This tactic is a very good one because it does not cost much in time and processing capacity, and pooling the knowledge and intelligence of two persons, one of whom does not have to divide attention between listening and other tasks, provides a better chance of finding the information than using the resources of only one person.
However, in order for the tactic to work, the passive interpreter must be not only physically present in the booth, but also available and willing to make the effort and help the active colleague. This situation does not always occur:
The efficiency of this tactic varies greatly: looking for a term in a commercial dictionary may require much time and processing capacity, but finding an important word in a document that was read and marked before the conference can be very fast. This is why it is important to pay attention to both the preparation of documents and their management in the booth. Instructors should show students how to make important names and terms stand out for quick reference, using highlighters or other means. Writing important technical terms and names on a sheet of paper in front of the interpreter (beside the glossary prepared for the conference) is another way of making them readily available. In particular, documents should be laid out in the booth, sorted, and marked in such a way as to minimize the time needed to access them and to recognize their identification numbers or titles, possibly with different stacks for each language, sorted by numerical sequence, type of document, etc.
2.2 Preventive tactics
The following tactics are used when time or processing capacity pressure is such that the interpreter believes a problem may arise or is about to occur. The idea is to limit the risks of failure.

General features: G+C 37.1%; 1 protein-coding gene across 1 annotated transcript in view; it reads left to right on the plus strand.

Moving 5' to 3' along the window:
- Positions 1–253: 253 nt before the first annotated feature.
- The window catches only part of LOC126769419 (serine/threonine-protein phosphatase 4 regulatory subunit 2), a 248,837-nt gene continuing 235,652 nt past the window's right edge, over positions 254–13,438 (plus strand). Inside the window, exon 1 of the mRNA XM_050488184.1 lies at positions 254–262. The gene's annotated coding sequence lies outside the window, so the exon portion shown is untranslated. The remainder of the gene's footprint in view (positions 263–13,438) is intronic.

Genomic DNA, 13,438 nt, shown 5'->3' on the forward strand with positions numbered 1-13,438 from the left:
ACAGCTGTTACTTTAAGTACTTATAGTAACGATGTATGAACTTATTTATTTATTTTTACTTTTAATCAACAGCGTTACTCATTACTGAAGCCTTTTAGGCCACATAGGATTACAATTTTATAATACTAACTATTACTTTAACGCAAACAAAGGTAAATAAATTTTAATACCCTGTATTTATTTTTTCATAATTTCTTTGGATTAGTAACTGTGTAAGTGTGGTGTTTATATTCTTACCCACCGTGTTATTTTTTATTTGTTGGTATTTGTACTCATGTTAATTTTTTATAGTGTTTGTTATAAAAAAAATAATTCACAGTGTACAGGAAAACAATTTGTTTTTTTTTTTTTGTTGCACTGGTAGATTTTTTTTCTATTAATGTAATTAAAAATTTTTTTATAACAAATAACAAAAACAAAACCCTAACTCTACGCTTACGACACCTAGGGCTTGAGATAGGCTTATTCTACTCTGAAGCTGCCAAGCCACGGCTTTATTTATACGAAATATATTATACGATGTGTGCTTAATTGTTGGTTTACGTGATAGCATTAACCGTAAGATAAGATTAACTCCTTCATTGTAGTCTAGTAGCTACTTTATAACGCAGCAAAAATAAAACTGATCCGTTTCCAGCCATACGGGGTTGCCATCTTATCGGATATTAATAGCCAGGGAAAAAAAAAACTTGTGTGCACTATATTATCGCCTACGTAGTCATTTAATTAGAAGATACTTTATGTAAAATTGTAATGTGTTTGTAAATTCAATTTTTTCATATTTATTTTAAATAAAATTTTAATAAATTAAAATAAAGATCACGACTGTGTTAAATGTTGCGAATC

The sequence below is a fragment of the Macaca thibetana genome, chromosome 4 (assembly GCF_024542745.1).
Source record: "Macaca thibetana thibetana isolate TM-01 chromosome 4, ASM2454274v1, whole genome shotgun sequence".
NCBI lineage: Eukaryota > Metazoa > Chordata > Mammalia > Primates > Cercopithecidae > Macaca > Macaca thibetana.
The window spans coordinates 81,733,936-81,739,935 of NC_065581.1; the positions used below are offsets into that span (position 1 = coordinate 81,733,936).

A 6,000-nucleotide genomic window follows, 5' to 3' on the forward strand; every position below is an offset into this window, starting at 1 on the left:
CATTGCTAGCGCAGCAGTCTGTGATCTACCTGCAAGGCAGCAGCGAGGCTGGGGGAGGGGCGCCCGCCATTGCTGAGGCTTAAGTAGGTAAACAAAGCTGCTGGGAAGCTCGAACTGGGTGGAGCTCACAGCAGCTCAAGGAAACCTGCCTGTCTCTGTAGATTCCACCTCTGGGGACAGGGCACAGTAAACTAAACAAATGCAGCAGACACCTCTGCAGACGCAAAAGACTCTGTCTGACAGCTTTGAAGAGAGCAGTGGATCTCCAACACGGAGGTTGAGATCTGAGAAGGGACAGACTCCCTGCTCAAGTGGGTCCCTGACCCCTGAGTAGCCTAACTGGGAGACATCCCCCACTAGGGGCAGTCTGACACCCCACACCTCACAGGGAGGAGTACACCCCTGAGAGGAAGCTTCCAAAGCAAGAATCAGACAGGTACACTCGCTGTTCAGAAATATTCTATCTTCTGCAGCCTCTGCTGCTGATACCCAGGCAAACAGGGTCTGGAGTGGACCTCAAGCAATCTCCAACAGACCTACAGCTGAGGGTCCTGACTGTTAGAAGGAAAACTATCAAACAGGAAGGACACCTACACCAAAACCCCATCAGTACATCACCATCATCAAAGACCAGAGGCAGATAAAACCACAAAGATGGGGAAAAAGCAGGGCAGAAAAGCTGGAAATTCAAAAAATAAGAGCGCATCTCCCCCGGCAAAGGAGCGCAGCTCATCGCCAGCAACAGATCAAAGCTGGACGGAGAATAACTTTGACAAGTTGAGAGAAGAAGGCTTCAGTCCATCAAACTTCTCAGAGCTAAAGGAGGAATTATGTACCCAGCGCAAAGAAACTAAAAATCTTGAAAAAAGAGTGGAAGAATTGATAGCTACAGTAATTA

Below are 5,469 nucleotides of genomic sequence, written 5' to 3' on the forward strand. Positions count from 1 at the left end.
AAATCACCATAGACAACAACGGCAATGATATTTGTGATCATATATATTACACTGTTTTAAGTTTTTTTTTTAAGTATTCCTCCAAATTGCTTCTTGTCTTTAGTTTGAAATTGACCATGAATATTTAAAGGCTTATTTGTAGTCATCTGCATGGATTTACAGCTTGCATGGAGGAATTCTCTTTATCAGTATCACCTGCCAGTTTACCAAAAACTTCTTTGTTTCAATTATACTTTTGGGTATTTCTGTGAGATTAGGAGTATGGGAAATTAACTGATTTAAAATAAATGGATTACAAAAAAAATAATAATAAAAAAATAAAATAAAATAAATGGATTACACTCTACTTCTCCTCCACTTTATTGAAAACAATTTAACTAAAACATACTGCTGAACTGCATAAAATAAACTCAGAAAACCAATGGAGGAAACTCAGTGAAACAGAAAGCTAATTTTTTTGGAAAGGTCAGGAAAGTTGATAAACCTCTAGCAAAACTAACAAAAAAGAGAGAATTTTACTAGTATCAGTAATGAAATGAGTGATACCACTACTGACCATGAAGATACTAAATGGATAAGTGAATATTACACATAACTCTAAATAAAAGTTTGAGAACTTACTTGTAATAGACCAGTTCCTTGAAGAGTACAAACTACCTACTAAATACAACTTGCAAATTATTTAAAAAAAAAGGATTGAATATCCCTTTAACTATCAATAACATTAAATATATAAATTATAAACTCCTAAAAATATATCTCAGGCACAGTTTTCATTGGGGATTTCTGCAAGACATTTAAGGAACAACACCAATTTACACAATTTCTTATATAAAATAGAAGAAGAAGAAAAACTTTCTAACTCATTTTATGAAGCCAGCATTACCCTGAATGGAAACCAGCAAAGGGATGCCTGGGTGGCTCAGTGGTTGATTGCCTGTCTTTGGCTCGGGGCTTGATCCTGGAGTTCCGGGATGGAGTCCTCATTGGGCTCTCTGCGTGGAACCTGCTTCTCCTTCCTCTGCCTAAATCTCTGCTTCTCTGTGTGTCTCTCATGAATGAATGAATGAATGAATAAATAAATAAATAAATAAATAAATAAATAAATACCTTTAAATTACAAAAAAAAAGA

a. Taking notes When the speech contains figures and names that interpreters feel they may forget and that they cannot reformulate right away for syntactic reasons, they may take them down in notes. While affording greater security as regards the items which are taken down, this tactic entails a high cost in time and processing capacity, which increases the risk of losing other items of information that come before or after those written down (this is an interference phenomenon, as explained in section 3). The risk is reduced significantly when it is the passive colleague who writes the information for the active colleague.
It is interesting to note that when translating in simultaneous from and into Japanese, some Japanese interpreters take down not only numbers and names, but also other information which Westerners generally do not write (in this case, it is often the passive interpreter who takes down the information for the active colleague). The reason given by them is that syntactic structures differ greatly between Japanese and other (mostly Western) languages, which leads to much waiting before the reformulation of any specific part of a sentence, hence a possible overload of short-term memory and an increased risk of losing information (see chapter 9).